Letters to the Editor: Letters & Announcements
To the Editor:
We read with interest the study of pulse oximeter probes (1), but must take exception to the study’s methodology and conclusions. The study was intended to evaluate and compare the accuracy of prototype nonproprietary probes (OSS/Dolphin Medical) to their counterpart proprietary sensors from the original equipment manufacturers (Nellcor, Datex-Ohmeda, and Criticare). The protocol used a bench-top patient simulator (BioTek Index) to compare the various sensors’ pulse oximeter Spo2 readings with the simulator set points. The study’s conclusions suggest equivalence or superiority of performance in nonproprietary probes.
Unfortunately, the authors have grossly misinterpreted the ability of this simulator to evaluate the probe’s contribution to Spo2 reading accuracy. While the Index and several other commercially available patient simulators can test sensor and pulse oximeter functionality, they are incapable of providing the required data needed to properly evaluate the accuracy of Spo2 readings (according to a letter to Nellcor Puritan Bennett from Peter M. Weith, BioTek Instruments, October 1995). With respect to pulse oximeter probes, the patient simulator used in the study is capable only of “testing for shorts, continuity, opens and LED functionality” (2). Evaluating Spo2 reading accuracy would require, at a minimum, accommodating the wavelength characteristics of the sensor and reproducing the complex optical interaction of the sensor and the patient’s tissue.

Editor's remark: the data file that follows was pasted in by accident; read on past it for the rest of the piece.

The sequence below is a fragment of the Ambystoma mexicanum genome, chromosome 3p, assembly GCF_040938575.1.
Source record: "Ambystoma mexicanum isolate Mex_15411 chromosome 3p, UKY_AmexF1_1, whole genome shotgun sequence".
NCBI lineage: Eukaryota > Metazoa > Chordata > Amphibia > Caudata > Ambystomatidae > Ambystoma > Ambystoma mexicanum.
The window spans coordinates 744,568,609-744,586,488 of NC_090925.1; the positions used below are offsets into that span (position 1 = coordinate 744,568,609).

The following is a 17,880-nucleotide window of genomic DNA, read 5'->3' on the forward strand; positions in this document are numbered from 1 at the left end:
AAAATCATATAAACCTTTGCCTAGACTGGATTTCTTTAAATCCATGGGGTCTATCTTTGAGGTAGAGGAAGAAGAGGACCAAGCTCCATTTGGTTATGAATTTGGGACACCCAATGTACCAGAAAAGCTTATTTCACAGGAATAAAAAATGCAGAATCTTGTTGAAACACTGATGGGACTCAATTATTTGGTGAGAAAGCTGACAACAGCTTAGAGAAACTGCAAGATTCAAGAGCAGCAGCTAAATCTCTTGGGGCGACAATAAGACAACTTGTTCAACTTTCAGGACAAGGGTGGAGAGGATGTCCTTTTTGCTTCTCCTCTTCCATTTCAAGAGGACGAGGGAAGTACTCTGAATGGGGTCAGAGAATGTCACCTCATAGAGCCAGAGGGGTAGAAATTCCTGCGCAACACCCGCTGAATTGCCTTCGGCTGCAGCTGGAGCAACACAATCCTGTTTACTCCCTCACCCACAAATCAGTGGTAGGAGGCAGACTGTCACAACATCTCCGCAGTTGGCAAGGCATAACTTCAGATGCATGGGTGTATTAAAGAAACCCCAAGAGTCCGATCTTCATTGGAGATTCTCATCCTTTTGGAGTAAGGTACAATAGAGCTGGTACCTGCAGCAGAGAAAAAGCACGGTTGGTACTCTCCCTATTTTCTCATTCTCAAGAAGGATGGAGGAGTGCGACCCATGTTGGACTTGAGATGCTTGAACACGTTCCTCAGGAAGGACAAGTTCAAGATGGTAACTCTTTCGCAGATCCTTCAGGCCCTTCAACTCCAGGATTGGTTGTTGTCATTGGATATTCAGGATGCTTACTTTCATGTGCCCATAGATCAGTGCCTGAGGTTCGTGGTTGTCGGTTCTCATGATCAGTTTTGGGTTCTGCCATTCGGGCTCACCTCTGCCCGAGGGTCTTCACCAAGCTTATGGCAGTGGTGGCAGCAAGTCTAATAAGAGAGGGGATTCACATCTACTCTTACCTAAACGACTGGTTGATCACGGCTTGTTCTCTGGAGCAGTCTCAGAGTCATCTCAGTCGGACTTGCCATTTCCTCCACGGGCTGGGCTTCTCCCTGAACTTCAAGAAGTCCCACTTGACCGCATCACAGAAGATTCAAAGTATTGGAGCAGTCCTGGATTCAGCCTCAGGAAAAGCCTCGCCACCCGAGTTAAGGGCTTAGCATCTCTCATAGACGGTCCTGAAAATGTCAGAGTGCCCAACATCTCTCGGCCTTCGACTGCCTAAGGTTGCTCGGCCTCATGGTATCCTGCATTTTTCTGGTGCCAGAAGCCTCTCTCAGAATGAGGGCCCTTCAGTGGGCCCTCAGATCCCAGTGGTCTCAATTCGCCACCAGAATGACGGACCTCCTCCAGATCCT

There are no bench-top simulators available today that can provide the data the authors would need to support their conclusion. The ASTM and ISO Committees for developing pulse oximetry standards have recognized the issue of bench-top accuracy testing (3), and an effort supported by the European Union to create such a device is currently underway (4,5). We are aware of only one validated method to assess Spo2 reading accuracy—direct comparison to sampled arterial blood Sao2 measured using a laboratory co-oximeter.
We therefore disagree with the authors’ two conclusions; their study demonstrates neither equivalency of the nonproprietary probes, nor that a simulator can be used to evaluate pulse oximetry probe accuracy.
Paul D. Mannheimer, PhD
Research and Development Department
Nellcor Puritan Bennett, a part of Tyco Healthcare
Paul B. Batchelder, RRT
Head of Clinical Research
Pulse Oximetry Center of Excellence
Datex-Ohmeda, GE Medical Systems
Vice President - Quality
Criticare Systems, Inc.
Hartmut Gehring, MD
Professor of Anesthesiology
Department of Anesthesiology
University of Lübeck
Ewald Konecny, PhD
Institute of Biomedical Engineering
University of Lübeck
1. van Oostrom JH, Melker RJ. Comparative testing of pulse oximeter probes. Anesth Analg 2004;98:1354–8.
3. International Organization for Standardization (ISO). Simulators, calibrators and functional testers for pulse oximeter equipment. ISO TC 121/SC 3, Draft International Standard 9919, Annex FF, 2003.
4. Hornberger C, Knoop P, Nahm W, et al. A prototype device for standardized calibration of pulse oximeters. J Clin Monit 2000;16:161–9.
5. Hornberger C, Knoop P, Matz H, et al. A prototype device for standardized calibration of pulse oximeters II. J Clin Monit 2002;17: 203–9